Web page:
Chapter 1 (and Chs. 2‐3) addresses the earlier of the two extant Tamil (South Indian) Buddhist texts, the Maṇimēkalai, by building on the work of Richman, and reading the text as a consummately literary whole that resonates not only with the earlier themes of the classical Caṅkam corpus, but also with Sanskrit‐influenced poetic theory, and a variety of themes found in other Buddhist literature. Pinpointing as a central motif in the main narrative, the arising of those conditions conducive to Maṇimēkalai's enlightenment (signaled by the technical term ētunikalcci), the narrative and doctrinal portions of the text are shown to be intimately connected through concern with the interdependently arising nature of the world and human relationships. Focusing on the overall structure of the narrative, as well as its thematic content, it is suggested that the labyrinthine character of the text, filled with subplots and stories within stories, is meant to evoke subtly the particularly Buddhist theory of causation, which is given formal structure only at the very end of the text. Careful attention is also paid to the Maṇimēkalai's obvious concern with the moral human life, focusing on the Sanskrit and Tamil literary theories of emotional evocation. The emotional experience that the text seeks to elicit from its audience is that of pity or compassion, a central organizing principle in the Maṇimēkalai's moral vision of concern and compassion for the suffering of all living beings.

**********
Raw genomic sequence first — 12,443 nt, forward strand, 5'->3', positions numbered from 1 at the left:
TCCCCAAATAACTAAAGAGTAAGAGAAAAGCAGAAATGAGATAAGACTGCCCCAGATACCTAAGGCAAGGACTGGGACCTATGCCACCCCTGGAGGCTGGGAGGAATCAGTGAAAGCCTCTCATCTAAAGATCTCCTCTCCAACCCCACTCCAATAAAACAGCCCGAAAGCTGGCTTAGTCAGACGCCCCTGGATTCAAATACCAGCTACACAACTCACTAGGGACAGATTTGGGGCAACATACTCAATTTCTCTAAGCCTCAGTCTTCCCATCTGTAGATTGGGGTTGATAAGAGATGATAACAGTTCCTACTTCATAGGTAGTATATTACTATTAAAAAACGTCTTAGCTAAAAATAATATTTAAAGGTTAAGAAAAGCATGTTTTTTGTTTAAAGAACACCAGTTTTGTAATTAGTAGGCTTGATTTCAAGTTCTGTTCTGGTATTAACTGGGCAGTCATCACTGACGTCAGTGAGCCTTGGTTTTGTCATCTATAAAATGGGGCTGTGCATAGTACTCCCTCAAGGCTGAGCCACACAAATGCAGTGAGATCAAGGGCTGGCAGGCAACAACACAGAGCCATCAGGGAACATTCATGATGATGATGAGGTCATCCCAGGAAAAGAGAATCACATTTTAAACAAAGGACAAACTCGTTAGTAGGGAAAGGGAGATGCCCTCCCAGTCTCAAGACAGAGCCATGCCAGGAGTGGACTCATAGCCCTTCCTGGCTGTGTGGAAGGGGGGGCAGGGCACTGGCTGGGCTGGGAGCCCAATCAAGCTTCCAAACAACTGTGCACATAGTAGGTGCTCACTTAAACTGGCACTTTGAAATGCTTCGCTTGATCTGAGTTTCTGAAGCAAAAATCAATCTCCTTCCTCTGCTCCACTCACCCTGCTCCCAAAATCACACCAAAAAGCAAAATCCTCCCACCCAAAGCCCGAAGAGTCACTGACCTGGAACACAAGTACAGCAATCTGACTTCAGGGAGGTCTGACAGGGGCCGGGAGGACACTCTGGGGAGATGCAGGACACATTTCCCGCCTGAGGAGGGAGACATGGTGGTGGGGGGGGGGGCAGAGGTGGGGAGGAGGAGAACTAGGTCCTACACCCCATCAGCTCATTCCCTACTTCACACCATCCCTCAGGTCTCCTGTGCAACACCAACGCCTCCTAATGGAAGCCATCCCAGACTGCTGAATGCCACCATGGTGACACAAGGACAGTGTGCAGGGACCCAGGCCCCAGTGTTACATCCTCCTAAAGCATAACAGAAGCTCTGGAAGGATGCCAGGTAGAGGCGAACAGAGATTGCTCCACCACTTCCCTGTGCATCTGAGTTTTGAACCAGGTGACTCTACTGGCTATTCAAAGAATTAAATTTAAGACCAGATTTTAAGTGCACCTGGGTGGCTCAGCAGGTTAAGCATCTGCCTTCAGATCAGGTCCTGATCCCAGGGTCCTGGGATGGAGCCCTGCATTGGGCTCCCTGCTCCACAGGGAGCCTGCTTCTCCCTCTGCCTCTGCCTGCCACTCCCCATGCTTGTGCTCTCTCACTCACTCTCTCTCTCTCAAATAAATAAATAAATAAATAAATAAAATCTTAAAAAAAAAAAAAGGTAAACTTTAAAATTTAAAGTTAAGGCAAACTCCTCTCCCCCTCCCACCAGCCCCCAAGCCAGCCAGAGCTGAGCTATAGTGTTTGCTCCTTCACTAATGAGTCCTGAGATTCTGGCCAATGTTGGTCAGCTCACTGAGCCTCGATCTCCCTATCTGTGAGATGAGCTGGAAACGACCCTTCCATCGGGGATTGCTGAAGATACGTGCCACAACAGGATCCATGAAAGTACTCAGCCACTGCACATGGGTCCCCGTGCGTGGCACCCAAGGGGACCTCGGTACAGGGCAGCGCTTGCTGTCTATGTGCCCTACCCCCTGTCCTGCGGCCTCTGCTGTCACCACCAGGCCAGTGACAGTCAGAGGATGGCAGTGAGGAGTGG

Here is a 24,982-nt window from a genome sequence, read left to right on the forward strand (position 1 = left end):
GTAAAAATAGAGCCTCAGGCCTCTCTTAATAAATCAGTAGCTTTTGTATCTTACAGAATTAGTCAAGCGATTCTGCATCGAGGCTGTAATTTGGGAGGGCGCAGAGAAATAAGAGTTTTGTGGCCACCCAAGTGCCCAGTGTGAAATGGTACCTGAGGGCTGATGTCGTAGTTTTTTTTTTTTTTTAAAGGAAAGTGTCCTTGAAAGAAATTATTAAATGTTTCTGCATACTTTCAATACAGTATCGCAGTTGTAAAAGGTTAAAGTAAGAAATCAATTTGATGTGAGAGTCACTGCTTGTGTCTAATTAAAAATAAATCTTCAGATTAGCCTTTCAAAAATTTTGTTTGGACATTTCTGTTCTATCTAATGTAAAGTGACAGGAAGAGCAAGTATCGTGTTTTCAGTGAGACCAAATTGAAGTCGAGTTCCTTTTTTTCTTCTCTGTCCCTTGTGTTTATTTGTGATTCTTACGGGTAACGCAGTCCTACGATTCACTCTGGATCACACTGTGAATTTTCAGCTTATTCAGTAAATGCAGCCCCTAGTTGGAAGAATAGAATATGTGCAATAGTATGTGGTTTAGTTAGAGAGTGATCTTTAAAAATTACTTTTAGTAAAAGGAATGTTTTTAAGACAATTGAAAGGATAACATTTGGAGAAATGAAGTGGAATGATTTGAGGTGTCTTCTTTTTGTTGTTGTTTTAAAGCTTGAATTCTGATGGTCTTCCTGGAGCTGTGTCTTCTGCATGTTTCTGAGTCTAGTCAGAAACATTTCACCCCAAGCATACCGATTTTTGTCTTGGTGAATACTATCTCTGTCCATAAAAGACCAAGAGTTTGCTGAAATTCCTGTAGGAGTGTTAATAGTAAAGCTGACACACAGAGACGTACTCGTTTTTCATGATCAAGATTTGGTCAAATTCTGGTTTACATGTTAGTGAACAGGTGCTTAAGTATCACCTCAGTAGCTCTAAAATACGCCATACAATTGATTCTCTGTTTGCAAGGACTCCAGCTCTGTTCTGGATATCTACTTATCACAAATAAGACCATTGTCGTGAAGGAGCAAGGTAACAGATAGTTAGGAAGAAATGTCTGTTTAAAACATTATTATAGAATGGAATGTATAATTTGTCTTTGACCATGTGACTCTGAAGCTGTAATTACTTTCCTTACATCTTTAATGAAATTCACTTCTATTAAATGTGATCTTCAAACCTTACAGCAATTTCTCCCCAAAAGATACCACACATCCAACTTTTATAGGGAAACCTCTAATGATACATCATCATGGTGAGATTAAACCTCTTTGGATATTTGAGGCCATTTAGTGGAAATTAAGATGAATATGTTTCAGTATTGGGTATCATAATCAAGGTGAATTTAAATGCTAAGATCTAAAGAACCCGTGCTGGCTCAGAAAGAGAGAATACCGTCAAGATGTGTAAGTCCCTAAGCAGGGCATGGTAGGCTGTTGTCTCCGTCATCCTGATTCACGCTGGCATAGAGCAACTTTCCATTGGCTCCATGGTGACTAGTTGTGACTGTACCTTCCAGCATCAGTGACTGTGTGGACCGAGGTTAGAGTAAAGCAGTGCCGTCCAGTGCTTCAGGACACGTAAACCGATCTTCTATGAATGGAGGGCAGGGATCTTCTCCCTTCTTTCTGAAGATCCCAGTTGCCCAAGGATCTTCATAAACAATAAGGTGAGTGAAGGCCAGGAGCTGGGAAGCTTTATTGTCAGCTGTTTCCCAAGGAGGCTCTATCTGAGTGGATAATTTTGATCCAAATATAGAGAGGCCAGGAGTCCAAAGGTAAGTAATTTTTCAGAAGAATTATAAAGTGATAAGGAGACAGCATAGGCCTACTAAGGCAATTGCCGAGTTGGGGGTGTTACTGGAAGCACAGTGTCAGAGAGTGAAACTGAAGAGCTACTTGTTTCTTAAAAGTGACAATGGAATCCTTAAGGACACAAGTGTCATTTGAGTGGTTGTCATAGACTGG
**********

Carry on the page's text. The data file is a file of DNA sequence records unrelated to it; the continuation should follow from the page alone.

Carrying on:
Keywords: Buddhism; Buddhist culture; Buddhist history; Buddhist literature; causation; emotional evocation; ētunikalcci; Maṇimēkalai; morality; religious history; Sanskrit; South India; Tamil
Chapter. 25501 words.
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